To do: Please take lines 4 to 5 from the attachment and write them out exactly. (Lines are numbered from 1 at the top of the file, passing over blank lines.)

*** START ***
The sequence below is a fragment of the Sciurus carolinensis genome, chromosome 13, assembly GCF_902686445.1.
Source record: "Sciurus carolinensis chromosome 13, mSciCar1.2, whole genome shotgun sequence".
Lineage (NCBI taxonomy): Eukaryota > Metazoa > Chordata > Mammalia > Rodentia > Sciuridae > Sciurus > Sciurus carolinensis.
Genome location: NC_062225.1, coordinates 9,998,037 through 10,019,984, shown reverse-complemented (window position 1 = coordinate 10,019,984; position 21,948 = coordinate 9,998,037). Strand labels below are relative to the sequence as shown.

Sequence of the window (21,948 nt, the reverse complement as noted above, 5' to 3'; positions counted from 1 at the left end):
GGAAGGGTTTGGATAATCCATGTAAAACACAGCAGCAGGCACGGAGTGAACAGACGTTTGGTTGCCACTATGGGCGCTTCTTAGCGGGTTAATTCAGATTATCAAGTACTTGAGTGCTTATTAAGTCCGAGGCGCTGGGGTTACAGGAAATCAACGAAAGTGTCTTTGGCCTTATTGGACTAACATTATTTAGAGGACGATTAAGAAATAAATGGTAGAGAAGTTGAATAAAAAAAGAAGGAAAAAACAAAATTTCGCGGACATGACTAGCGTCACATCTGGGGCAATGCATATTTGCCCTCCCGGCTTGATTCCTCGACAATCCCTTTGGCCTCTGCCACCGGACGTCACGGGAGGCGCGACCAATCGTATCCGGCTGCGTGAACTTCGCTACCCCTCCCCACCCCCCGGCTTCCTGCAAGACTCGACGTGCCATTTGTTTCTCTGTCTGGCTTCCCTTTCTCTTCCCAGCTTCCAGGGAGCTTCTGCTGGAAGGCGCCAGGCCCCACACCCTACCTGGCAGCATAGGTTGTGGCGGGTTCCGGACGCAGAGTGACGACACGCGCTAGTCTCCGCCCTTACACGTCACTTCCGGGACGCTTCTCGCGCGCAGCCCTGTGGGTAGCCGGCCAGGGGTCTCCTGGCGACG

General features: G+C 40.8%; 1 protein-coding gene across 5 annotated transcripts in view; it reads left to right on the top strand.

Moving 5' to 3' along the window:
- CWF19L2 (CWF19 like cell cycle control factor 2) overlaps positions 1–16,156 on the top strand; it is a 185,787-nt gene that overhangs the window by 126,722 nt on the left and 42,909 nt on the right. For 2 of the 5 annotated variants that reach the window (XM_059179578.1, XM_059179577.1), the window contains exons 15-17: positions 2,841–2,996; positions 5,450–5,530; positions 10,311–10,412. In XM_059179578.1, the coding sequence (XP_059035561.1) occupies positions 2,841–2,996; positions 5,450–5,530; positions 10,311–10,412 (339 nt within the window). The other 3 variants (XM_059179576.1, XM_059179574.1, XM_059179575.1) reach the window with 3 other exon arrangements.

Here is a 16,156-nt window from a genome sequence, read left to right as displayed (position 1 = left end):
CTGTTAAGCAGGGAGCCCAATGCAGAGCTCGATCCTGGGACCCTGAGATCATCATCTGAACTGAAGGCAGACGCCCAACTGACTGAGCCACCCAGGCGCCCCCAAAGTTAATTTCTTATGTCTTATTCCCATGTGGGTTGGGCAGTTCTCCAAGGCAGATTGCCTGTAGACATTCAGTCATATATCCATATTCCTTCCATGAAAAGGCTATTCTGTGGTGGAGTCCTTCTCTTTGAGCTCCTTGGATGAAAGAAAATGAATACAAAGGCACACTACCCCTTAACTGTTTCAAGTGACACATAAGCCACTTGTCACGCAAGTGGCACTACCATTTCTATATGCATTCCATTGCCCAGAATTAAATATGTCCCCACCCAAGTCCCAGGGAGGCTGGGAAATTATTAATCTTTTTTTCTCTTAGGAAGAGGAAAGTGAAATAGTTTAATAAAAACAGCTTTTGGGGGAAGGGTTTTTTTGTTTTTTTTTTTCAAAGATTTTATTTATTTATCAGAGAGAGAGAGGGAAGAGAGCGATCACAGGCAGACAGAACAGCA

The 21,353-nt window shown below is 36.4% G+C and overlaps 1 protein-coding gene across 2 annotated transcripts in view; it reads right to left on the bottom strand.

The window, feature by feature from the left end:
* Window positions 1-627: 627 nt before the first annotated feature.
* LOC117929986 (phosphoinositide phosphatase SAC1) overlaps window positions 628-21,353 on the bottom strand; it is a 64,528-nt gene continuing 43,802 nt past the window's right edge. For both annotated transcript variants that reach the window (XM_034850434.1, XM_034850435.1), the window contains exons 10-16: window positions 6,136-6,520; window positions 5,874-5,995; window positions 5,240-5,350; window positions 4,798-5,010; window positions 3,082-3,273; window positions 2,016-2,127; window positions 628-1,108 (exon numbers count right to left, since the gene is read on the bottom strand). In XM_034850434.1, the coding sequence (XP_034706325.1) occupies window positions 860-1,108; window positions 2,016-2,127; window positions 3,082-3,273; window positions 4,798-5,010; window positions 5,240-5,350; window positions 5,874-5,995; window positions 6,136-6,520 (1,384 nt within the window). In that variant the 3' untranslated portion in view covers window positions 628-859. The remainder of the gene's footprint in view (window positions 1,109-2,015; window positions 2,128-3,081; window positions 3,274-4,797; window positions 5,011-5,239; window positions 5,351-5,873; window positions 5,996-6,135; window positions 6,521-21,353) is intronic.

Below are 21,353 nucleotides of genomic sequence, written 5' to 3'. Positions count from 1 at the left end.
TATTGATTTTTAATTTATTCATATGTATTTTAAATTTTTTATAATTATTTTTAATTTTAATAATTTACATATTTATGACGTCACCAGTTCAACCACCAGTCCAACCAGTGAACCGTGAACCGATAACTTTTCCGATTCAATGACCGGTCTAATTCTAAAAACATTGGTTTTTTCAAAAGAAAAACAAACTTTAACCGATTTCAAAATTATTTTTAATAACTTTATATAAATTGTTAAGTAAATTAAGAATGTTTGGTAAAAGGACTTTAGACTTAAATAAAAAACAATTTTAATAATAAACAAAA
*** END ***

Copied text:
Genome location: NC_062225.1, coordinates 9,998,037 through 10,019,984, shown reverse-complemented (window position 1 = coordinate 10,019,984; position 21,948 = coordinate 9,998,037). Strand labels below are relative to the sequence as shown.

Sequence of the window (21,948 nt, the reverse complement as noted above, 5' to 3'; positions counted from 1 at the left end):